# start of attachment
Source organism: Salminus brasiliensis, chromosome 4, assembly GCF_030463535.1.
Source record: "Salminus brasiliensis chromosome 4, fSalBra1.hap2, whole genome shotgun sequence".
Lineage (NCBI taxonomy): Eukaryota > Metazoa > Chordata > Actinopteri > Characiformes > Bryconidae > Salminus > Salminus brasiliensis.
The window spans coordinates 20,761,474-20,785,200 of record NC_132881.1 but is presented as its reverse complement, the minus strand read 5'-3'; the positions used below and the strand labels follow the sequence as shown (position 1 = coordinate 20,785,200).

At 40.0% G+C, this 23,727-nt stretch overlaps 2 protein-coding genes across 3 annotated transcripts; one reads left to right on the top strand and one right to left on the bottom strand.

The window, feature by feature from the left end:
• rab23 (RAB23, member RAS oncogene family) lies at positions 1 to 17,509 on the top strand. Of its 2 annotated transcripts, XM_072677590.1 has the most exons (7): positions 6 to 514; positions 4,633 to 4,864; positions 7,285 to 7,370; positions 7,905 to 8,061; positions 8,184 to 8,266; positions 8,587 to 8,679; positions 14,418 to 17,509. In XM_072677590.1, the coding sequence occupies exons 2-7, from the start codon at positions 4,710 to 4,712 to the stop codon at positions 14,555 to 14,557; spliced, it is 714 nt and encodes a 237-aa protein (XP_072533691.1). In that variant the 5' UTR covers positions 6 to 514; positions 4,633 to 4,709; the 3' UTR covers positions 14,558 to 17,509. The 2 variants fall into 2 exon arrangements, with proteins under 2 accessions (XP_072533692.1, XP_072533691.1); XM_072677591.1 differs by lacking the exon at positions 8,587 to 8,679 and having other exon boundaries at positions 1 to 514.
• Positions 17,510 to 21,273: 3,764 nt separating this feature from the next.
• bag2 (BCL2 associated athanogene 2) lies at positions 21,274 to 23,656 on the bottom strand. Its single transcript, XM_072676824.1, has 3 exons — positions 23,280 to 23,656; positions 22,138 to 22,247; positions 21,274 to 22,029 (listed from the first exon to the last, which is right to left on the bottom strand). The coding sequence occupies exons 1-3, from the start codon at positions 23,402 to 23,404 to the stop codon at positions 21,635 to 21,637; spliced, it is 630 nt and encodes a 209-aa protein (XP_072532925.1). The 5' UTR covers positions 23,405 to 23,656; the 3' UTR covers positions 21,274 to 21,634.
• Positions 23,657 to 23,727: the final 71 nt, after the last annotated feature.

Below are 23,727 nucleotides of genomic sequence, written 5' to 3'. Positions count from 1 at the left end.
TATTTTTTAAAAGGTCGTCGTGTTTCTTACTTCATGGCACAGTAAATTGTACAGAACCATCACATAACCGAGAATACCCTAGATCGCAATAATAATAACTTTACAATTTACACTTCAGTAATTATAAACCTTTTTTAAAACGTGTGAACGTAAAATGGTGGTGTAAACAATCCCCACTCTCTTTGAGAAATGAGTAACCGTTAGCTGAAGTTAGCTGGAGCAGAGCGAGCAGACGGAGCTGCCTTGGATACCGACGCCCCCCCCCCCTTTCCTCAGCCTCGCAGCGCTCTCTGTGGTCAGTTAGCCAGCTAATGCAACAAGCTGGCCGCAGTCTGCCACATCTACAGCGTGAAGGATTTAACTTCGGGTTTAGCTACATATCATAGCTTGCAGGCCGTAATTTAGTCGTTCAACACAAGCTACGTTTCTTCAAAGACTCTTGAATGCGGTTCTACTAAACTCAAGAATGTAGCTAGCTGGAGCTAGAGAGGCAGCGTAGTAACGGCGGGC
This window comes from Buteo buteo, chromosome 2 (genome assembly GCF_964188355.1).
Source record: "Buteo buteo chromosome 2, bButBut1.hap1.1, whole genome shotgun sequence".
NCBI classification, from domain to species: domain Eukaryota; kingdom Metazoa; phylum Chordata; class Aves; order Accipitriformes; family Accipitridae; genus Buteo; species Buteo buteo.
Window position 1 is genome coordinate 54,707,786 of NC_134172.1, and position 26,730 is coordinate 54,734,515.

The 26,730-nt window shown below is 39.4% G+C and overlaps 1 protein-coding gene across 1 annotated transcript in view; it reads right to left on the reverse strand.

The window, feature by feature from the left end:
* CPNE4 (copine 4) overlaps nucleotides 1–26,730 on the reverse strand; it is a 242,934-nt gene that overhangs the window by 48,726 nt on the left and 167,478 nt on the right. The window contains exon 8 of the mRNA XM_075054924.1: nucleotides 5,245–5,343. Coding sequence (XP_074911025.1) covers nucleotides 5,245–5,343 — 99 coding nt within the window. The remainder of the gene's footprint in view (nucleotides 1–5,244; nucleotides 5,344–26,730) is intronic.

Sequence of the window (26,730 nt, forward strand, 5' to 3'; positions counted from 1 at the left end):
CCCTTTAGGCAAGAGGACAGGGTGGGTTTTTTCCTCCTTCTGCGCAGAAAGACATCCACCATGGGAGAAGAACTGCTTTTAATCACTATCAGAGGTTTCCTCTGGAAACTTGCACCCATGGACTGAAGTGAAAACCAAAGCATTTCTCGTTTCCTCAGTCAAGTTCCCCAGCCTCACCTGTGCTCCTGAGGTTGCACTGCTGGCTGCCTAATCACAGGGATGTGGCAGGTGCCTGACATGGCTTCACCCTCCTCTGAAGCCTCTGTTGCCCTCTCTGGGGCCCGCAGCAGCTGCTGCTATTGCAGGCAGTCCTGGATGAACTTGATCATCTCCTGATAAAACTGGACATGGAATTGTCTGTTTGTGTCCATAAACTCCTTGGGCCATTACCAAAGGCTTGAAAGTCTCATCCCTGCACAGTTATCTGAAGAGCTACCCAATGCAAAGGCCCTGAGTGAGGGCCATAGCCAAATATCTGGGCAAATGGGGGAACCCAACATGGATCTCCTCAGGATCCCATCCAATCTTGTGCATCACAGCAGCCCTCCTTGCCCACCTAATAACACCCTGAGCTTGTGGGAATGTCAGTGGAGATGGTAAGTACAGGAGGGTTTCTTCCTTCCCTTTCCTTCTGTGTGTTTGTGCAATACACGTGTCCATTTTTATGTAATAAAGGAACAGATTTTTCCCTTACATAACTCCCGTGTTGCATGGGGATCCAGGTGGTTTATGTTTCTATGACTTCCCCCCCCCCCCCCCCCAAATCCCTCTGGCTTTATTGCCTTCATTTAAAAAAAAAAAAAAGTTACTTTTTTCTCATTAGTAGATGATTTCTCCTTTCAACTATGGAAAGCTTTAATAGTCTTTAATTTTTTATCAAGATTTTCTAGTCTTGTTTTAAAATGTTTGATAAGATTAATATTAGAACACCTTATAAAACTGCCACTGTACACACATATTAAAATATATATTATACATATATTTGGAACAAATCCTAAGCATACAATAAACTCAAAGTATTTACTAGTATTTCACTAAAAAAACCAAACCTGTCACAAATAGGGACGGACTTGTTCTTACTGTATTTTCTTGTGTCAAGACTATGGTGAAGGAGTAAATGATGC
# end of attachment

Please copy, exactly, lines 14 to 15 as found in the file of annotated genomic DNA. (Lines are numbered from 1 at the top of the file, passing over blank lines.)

Source record: "Buteo buteo chromosome 2, bButBut1.hap1.1, whole genome shotgun sequence".
NCBI classification, from domain to species: domain Eukaryota; kingdom Metazoa; phylum Chordata; class Aves; order Accipitriformes; family Accipitridae; genus Buteo; species Buteo buteo.